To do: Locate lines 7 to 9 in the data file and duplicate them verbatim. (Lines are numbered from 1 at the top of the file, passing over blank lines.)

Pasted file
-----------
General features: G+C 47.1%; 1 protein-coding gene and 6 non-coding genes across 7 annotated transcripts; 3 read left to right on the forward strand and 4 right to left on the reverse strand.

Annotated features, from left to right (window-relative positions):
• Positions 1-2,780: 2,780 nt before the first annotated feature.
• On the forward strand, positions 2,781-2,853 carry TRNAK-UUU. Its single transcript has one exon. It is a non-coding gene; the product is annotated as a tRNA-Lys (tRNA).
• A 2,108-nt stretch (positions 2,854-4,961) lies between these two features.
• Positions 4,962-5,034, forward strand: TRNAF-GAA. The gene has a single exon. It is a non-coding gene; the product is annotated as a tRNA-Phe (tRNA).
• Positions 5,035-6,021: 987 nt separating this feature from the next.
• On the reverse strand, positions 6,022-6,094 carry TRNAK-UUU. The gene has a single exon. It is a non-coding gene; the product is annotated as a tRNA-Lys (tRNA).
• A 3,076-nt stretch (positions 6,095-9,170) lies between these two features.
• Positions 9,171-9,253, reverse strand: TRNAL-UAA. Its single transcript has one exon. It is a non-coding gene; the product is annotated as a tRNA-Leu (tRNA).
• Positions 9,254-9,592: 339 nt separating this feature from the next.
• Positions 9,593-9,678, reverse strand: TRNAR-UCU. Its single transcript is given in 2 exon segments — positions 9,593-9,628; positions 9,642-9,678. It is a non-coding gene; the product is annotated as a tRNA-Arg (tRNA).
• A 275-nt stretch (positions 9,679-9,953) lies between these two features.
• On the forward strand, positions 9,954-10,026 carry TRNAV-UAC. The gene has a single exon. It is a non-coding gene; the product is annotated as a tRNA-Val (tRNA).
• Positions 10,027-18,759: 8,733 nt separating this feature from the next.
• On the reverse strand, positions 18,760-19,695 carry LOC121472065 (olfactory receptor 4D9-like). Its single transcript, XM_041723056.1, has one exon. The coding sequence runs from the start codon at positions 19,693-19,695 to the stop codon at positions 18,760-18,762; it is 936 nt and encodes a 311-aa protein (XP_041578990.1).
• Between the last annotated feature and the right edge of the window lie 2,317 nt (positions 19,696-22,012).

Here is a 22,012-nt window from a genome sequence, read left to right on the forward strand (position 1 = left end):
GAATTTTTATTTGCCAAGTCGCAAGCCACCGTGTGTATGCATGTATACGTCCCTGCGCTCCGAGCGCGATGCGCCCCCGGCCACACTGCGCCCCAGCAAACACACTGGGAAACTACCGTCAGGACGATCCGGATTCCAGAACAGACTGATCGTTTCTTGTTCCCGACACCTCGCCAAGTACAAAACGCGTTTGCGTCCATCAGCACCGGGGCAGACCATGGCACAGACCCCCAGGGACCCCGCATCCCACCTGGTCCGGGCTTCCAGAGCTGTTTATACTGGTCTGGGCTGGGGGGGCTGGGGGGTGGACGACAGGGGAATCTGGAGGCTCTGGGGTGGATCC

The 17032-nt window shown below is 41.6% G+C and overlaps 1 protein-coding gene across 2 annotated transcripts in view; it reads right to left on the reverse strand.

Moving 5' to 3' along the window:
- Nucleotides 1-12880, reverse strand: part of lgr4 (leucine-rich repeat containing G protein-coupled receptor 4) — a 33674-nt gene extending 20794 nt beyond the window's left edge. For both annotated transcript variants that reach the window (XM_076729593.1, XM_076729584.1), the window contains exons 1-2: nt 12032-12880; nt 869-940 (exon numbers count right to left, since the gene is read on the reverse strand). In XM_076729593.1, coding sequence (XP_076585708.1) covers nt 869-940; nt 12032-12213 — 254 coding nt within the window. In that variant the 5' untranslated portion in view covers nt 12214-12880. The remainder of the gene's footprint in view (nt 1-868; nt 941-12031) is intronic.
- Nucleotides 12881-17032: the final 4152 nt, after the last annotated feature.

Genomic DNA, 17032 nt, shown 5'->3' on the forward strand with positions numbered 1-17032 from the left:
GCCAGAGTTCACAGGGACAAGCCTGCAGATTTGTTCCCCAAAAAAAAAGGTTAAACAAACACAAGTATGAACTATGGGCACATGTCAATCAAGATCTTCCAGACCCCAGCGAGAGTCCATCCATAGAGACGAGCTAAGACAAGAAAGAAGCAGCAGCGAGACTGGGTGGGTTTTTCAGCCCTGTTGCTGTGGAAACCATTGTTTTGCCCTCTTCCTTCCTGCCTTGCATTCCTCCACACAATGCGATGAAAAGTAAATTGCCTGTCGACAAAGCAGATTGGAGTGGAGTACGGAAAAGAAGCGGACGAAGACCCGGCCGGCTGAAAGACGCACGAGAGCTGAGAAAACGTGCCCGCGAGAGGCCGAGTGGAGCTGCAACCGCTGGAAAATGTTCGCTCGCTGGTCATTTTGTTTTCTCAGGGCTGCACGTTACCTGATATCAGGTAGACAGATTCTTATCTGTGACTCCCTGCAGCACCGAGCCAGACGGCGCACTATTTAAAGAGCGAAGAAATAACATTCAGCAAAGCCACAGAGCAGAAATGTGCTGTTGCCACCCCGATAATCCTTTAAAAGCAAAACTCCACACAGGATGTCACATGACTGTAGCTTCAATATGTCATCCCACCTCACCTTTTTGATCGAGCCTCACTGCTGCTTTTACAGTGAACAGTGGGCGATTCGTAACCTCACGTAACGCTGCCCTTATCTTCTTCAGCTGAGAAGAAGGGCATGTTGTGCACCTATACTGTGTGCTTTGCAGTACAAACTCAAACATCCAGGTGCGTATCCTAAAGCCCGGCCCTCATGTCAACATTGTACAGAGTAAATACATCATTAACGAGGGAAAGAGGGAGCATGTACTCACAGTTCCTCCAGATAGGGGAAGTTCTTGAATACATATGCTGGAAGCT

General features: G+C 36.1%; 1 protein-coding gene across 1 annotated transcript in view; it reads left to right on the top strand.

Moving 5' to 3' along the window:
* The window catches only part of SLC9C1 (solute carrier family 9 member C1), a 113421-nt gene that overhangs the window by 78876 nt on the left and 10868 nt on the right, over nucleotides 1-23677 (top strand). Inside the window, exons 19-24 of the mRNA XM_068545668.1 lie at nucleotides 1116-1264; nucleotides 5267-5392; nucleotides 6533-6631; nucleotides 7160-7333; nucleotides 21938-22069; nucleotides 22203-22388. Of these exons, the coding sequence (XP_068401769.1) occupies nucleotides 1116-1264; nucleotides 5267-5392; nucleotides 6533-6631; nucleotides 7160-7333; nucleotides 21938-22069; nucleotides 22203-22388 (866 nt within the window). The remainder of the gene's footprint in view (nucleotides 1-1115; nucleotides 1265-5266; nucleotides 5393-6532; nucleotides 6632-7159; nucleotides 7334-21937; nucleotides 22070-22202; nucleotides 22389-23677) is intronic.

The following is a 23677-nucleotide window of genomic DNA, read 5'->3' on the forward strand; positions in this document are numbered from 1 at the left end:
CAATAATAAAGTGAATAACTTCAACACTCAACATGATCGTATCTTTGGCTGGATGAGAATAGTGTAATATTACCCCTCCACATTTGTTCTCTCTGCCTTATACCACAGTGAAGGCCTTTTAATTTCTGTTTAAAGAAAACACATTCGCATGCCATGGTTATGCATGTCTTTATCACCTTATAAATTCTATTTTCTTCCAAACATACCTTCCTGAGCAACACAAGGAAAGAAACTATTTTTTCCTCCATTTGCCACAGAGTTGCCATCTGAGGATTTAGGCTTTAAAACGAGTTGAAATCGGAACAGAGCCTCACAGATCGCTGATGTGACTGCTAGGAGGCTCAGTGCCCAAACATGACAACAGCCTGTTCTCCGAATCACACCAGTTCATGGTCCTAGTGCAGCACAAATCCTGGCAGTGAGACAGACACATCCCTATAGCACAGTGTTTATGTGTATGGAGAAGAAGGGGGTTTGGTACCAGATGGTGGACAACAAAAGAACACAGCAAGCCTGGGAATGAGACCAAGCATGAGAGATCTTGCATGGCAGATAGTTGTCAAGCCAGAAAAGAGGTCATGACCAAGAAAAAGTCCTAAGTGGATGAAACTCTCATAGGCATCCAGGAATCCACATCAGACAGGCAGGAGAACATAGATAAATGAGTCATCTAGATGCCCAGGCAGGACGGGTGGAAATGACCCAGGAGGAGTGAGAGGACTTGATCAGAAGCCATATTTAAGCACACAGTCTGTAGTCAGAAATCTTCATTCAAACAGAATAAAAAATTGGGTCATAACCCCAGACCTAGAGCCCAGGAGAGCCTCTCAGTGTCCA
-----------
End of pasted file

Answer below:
• Positions 5,035-6,021: 987 nt separating this feature from the next.
• On the reverse strand, positions 6,022-6,094 carry TRNAK-UUU. The gene has a single exon. It is a non-coding gene; the product is annotated as a tRNA-Lys (tRNA).
• A 3,076-nt stretch (positions 6,095-9,170) lies between these two features.